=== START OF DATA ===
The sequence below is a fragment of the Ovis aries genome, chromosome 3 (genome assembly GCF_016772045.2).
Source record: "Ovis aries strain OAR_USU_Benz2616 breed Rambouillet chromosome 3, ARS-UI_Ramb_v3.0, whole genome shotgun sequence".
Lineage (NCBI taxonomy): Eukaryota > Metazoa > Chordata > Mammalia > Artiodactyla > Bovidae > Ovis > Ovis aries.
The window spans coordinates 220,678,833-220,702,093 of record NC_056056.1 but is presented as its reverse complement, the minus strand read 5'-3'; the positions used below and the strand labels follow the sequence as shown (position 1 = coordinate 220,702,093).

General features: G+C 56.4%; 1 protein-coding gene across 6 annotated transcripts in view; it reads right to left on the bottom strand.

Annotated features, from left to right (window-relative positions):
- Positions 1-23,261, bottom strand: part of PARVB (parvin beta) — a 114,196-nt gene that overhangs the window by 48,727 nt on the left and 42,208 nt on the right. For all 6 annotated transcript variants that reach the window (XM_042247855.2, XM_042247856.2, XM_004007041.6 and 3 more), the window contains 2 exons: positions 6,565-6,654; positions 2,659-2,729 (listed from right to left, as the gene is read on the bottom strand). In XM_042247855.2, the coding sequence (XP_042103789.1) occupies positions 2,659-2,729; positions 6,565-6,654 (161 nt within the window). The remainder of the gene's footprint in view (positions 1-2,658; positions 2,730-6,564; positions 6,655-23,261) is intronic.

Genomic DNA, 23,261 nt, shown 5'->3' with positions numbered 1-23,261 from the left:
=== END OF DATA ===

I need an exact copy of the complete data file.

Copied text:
The sequence below is a fragment of the Ovis aries genome, chromosome 3 (genome assembly GCF_016772045.2).
Source record: "Ovis aries strain OAR_USU_Benz2616 breed Rambouillet chromosome 3, ARS-UI_Ramb_v3.0, whole genome shotgun sequence".
Lineage (NCBI taxonomy): Eukaryota > Metazoa > Chordata > Mammalia > Artiodactyla > Bovidae > Ovis > Ovis aries.
The window spans coordinates 220,678,833-220,702,093 of record NC_056056.1 but is presented as its reverse complement, the minus strand read 5'-3'; the positions used below and the strand labels follow the sequence as shown (position 1 = coordinate 220,702,093).

General features: G+C 56.4%; 1 protein-coding gene across 6 annotated transcripts in view; it reads right to left on the bottom strand.

Annotated features, from left to right (window-relative positions):
- Positions 1-23,261, bottom strand: part of PARVB (parvin beta) — a 114,196-nt gene that overhangs the window by 48,727 nt on the left and 42,208 nt on the right. For all 6 annotated transcript variants that reach the window (XM_042247855.2, XM_042247856.2, XM_004007041.6 and 3 more), the window contains 2 exons: positions 6,565-6,654; positions 2,659-2,729 (listed from right to left, as the gene is read on the bottom strand). In XM_042247855.2, the coding sequence (XP_042103789.1) occupies positions 2,659-2,729; positions 6,565-6,654 (161 nt within the window). The remainder of the gene's footprint in view (positions 1-2,658; positions 2,730-6,564; positions 6,655-23,261) is intronic.

Genomic DNA, 23,261 nt, shown 5'->3' with positions numbered 1-23,261 from the left: